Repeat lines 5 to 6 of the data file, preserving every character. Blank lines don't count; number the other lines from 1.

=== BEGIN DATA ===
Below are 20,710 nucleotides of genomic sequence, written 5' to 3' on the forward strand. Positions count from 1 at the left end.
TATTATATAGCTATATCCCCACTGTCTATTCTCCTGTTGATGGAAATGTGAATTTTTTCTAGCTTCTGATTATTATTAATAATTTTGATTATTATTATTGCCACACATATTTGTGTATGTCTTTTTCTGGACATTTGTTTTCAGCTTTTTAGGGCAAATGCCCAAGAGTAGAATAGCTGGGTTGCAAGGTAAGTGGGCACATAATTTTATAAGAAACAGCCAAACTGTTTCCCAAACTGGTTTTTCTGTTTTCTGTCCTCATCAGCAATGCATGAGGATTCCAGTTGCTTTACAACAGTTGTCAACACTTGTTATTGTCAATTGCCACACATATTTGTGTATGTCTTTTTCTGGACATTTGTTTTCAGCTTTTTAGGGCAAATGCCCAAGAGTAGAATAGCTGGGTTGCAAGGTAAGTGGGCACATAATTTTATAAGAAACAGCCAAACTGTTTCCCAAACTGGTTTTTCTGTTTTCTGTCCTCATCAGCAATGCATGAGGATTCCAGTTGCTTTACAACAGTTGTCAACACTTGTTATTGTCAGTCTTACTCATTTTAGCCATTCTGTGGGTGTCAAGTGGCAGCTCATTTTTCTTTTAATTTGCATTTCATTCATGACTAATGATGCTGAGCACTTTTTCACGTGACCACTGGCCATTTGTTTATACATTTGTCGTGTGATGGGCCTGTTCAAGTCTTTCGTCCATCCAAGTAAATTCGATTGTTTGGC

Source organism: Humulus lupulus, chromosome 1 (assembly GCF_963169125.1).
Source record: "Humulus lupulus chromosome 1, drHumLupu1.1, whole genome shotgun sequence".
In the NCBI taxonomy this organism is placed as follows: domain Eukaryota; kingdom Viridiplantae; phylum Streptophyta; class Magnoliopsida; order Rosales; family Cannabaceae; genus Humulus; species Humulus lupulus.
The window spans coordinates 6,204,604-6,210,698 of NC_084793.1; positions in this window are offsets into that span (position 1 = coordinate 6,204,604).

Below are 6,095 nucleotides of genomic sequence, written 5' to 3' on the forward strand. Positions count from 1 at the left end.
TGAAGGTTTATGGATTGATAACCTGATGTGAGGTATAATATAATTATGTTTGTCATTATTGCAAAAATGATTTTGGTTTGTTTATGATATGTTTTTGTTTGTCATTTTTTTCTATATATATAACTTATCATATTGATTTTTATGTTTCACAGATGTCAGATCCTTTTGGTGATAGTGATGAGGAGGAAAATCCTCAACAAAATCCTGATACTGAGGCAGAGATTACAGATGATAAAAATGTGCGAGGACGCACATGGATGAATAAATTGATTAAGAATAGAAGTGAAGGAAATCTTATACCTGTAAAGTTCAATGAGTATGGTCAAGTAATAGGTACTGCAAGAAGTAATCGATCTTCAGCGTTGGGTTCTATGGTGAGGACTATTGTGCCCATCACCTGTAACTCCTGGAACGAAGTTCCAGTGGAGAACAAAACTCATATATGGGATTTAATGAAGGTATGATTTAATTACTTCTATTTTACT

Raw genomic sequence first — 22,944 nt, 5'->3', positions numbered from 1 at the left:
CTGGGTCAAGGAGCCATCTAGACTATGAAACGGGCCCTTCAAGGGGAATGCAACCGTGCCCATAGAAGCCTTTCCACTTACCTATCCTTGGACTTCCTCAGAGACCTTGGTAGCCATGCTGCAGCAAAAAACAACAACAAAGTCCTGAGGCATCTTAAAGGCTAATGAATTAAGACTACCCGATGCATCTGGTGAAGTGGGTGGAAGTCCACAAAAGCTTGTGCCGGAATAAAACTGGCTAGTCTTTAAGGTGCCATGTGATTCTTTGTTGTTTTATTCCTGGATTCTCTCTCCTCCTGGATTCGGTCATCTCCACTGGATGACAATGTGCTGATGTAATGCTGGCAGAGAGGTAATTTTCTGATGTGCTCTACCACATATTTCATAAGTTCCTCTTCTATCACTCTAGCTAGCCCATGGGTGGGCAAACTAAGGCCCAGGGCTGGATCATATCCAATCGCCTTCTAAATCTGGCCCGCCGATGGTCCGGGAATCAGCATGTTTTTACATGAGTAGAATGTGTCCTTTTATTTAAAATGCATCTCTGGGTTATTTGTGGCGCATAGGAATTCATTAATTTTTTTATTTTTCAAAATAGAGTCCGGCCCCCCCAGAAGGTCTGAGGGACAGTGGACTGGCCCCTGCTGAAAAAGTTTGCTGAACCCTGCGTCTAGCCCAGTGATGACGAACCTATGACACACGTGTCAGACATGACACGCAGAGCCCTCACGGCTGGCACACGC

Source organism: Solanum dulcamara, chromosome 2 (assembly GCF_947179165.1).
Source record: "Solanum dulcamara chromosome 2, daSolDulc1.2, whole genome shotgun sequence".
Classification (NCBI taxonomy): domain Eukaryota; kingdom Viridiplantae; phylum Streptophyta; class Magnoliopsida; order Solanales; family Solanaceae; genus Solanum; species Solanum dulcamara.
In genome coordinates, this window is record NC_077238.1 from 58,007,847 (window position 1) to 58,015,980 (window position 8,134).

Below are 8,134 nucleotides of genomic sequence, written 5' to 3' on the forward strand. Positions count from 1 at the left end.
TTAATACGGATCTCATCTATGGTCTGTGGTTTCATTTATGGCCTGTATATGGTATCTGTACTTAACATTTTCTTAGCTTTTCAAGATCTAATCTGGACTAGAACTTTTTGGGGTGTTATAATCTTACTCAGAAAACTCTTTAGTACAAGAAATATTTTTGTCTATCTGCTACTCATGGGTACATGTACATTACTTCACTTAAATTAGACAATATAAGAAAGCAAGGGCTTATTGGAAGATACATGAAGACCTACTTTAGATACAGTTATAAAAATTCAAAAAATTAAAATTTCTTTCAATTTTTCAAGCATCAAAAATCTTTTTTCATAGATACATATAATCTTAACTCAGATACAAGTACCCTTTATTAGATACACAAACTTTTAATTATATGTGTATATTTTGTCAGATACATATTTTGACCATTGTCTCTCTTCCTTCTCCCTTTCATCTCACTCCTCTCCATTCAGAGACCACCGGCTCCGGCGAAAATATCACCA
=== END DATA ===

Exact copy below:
In the NCBI taxonomy this organism is placed as follows: domain Eukaryota; kingdom Viridiplantae; phylum Streptophyta; class Magnoliopsida; order Rosales; family Cannabaceae; genus Humulus; species Humulus lupulus.
The window spans coordinates 6,204,604-6,210,698 of NC_084793.1; positions in this window are offsets into that span (position 1 = coordinate 6,204,604).